If you want to build your own XDR team, you are going to need to find a variety of ‘difficult-to-hire and retain’ security specialists and then find a way to keep them in a career that is very stressful, involves difficult work and long hours, and where affordable training is hard to find.
To top it off, there’s a good chance your XDR vendors will try and poach them.
That’s the grim prognosis of what Allie Mellen, Forrester Research senior SecOps Analyst, cyber security, says is a very stressful role. “You're trying to stop the company from being breached. And so, you have a big responsibility there.”
“This is a job where you have to work outside of your normal hours, you have to do your own research, you have to work very hard to stay in this field. Internal security is not considered a profit centre, they're considered a loss, and because of that, they aren't usually funded to the same level that we'd expect with product teams,” Mellen adds.
She also says many security professionals also find it hard to use the tools they are given. 
“So a SOC can range from having 10 tools, to 30 tools, to 50 tools, depending on the SOC that you're talking about. It's a lot of work to not only be familiar with and, or an expert in, all of these different technologies, but also to manage them over the course of an incident.”
If that hasn’t deterred you and you are still determined to build your own team, you will need to fill roles including those of detection engineer, threat hunters, threat intel managers and perhaps even threat researchers.
The first piece you need is a detection engineer, Mellen says. “This is the person who is actually working in the SIEM or XDR day-to-day and developing detections to find adversary behaviour.”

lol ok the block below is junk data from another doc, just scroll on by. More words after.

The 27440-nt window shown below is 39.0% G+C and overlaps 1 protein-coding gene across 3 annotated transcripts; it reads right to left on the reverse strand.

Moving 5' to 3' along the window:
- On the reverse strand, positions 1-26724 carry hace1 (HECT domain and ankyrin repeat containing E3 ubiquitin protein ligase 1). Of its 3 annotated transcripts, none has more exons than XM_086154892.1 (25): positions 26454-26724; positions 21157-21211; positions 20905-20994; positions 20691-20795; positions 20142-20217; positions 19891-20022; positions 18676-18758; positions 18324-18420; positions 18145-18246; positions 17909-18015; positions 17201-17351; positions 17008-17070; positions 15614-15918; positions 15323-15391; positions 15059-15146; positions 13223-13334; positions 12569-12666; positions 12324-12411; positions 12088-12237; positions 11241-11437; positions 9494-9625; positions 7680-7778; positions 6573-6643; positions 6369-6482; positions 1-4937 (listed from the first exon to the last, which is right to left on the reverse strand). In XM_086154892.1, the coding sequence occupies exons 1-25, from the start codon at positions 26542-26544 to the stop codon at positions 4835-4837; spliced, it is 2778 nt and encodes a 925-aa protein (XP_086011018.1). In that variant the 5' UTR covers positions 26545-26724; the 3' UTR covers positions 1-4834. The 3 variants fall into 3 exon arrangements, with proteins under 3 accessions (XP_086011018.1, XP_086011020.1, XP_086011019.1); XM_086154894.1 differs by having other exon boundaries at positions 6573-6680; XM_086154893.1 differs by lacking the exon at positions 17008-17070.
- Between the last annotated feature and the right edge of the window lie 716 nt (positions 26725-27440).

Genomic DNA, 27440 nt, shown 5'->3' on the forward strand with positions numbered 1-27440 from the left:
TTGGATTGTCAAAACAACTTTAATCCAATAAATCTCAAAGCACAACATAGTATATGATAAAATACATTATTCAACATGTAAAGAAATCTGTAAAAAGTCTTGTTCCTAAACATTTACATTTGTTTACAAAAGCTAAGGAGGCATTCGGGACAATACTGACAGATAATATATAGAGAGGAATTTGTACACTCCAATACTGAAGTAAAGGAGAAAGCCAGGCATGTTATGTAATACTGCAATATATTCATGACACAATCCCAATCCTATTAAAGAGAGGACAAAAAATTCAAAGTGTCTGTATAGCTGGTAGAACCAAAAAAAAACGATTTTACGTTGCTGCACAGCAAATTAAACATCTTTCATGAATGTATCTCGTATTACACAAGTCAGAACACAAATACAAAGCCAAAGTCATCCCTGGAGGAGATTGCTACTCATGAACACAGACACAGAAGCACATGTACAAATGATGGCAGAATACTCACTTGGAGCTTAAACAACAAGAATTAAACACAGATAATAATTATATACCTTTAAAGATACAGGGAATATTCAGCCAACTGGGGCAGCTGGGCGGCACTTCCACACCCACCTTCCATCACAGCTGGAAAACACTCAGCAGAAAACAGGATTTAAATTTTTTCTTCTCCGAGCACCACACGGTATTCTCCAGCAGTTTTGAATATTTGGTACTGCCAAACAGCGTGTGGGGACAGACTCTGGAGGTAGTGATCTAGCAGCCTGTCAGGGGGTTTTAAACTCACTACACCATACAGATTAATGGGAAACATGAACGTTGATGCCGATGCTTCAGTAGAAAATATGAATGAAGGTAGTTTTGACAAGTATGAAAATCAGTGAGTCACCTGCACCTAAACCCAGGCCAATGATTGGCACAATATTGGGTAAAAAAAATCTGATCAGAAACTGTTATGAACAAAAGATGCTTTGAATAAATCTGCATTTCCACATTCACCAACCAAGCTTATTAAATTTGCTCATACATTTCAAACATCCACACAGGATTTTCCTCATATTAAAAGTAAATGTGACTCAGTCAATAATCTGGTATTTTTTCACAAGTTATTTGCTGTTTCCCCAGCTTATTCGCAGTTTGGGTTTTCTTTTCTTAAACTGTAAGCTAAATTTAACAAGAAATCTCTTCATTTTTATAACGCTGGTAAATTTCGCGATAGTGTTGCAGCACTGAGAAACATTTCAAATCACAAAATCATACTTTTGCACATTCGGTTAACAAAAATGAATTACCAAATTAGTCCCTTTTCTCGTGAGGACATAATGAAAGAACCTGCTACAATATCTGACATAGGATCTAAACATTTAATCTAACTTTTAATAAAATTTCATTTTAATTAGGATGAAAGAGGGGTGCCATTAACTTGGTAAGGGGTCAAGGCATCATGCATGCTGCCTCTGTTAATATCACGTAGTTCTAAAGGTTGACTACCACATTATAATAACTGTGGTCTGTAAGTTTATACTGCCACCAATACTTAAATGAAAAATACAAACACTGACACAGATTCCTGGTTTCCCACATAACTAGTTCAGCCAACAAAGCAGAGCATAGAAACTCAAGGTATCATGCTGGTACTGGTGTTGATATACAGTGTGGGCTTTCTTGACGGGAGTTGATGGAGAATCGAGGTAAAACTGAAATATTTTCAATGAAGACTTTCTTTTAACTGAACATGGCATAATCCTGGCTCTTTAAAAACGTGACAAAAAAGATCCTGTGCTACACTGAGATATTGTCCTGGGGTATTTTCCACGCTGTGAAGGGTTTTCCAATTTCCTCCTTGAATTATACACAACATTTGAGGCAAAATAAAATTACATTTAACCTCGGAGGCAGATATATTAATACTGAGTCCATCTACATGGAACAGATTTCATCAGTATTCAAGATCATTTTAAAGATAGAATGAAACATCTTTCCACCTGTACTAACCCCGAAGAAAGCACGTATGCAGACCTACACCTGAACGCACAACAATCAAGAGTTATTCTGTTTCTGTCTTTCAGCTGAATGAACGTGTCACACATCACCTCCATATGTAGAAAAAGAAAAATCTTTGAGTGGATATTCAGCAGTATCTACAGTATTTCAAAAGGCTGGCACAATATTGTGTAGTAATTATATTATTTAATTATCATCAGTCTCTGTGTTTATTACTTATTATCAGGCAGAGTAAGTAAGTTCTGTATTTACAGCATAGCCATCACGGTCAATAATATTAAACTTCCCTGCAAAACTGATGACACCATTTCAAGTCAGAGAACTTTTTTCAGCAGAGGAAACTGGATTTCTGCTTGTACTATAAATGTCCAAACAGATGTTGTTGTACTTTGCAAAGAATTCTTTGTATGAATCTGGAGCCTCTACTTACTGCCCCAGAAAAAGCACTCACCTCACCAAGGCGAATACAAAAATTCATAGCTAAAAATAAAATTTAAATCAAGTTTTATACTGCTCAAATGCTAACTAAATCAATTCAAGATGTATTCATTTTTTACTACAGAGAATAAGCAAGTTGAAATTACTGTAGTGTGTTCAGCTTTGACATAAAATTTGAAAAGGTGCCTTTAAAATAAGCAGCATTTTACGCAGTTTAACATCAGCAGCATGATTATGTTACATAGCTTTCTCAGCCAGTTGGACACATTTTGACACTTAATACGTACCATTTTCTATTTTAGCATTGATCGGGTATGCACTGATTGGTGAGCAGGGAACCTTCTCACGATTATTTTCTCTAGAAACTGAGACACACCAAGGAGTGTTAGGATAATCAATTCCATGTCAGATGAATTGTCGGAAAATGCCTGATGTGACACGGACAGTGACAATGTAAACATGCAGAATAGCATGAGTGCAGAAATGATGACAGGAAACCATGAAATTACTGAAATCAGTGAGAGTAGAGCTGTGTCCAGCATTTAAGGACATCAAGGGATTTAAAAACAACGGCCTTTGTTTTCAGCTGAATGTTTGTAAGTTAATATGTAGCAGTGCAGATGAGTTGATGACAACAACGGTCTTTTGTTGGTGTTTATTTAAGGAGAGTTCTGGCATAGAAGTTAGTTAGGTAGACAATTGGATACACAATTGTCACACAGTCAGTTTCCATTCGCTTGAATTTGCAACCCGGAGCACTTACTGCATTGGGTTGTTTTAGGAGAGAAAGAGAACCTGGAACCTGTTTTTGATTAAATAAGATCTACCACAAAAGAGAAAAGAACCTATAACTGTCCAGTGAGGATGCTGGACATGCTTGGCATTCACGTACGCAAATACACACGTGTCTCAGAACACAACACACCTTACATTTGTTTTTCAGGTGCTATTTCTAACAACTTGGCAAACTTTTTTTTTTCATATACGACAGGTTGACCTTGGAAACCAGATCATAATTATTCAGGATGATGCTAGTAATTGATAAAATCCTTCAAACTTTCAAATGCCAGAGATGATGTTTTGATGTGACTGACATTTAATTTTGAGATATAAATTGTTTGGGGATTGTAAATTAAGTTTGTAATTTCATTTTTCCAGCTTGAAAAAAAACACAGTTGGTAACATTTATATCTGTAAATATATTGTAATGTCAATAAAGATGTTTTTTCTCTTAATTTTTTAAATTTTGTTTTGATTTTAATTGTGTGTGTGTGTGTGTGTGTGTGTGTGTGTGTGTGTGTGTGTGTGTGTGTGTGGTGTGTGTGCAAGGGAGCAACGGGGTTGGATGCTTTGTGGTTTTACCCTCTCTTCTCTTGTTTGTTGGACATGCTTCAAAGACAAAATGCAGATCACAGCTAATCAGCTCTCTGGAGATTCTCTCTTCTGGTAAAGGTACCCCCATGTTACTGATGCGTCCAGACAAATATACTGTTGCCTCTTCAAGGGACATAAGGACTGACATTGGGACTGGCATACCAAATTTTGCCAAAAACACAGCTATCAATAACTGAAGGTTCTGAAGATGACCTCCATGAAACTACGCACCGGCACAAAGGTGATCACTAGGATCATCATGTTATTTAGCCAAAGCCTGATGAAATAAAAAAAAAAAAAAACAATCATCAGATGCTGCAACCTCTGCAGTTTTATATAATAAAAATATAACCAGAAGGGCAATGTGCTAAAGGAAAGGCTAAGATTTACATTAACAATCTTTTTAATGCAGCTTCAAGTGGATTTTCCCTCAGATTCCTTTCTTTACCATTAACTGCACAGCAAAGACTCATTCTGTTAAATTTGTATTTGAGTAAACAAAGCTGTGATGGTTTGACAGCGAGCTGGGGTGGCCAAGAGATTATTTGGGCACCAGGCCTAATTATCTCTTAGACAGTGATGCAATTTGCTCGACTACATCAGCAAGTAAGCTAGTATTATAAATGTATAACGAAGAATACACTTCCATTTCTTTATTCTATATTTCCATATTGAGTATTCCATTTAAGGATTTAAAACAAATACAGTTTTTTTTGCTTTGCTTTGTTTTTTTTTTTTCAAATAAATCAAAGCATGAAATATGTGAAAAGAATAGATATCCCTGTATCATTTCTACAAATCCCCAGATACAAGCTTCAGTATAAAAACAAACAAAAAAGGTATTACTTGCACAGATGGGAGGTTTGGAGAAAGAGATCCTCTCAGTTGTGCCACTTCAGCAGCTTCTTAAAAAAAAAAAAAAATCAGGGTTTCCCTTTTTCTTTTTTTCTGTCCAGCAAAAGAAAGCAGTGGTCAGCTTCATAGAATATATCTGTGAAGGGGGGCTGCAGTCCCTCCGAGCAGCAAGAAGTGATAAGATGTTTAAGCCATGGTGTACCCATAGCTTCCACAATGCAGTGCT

They are difficult to find, Mellen cautions because it’s a very specialised skill. “This is not an entry-level position… They are difficult to retain because everyone wants a piece of them.”
“Detection engineers build the rules and they have to have an awareness of the environment and of the attackers that are in the environment, plus awareness of the technology that they're working in, which is typically the SIEM. They also need inputs.”
But they also need inputs, which is where the Threat Intel Manager comes in, Mellen says. “The threat intel manager is someone who is gathering threat intelligence from a variety of different sources that they've curated to see who are the latest threat actors and what the company needs to be worried about, and who’s targeting the industry right now.”
Threat hunters meanwhile are out in the environment every day building hypotheses as to what they think a threat actor would take advantage of in the environment. 
“And then they're just looking to see if they can find an attacker that the detection   engineers that have been built in the SOC haven't caught yet.”
Mellen says their job is to look for deficiencies in the product, in particular where the product protection is inadequate.
“It's difficult to measure success because success is not finding an attacker in the environment. Yet their goal is to find that attacker, their outputs typically feed into the detection engineer, because if they do find something, the engineers would then be able to build a detection role based off that.”